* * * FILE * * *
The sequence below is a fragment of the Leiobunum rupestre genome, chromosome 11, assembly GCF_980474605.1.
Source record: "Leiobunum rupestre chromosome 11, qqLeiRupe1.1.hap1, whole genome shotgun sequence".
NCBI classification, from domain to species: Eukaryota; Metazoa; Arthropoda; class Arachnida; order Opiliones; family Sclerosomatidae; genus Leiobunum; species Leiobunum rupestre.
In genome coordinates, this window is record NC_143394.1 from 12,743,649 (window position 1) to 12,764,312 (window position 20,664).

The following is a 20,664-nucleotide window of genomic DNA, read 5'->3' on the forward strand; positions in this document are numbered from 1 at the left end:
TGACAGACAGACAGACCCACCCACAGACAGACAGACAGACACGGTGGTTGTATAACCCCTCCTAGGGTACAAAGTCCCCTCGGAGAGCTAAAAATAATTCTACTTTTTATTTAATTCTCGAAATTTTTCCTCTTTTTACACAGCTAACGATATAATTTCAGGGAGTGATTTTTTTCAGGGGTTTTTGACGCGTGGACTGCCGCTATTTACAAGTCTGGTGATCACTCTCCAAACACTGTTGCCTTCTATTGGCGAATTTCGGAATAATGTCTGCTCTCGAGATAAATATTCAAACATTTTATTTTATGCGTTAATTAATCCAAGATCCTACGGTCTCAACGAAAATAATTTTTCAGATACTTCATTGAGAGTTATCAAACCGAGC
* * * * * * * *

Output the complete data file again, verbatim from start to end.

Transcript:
The sequence below is a fragment of the Leiobunum rupestre genome, chromosome 11, assembly GCF_980474605.1.
Source record: "Leiobunum rupestre chromosome 11, qqLeiRupe1.1.hap1, whole genome shotgun sequence".
NCBI classification, from domain to species: Eukaryota; Metazoa; Arthropoda; class Arachnida; order Opiliones; family Sclerosomatidae; genus Leiobunum; species Leiobunum rupestre.
In genome coordinates, this window is record NC_143394.1 from 12,743,649 (window position 1) to 12,764,312 (window position 20,664).

The following is a 20,664-nucleotide window of genomic DNA, read 5'->3' on the forward strand; positions in this document are numbered from 1 at the left end:
TGACAGACAGACAGACCCACCCACAGACAGACAGACAGACACGGTGGTTGTATAACCCCTCCTAGGGTACAAAGTCCCCTCGGAGAGCTAAAAATAATTCTACTTTTTATTTAATTCTCGAAATTTTTCCTCTTTTTACACAGCTAACGATATAATTTCAGGGAGTGATTTTTTTCAGGGGTTTTTGACGCGTGGACTGCCGCTATTTACAAGTCTGGTGATCACTCTCCAAACACTGTTGCCTTCTATTGGCGAATTTCGGAATAATGTCTGCTCTCGAGATAAATATTCAAACATTTTATTTTATGCGTTAATTAATCCAAGATCCTACGGTCTCAACGAAAATAATTTTTCAGATACTTCATTGAGAGTTATCAAACCGAGC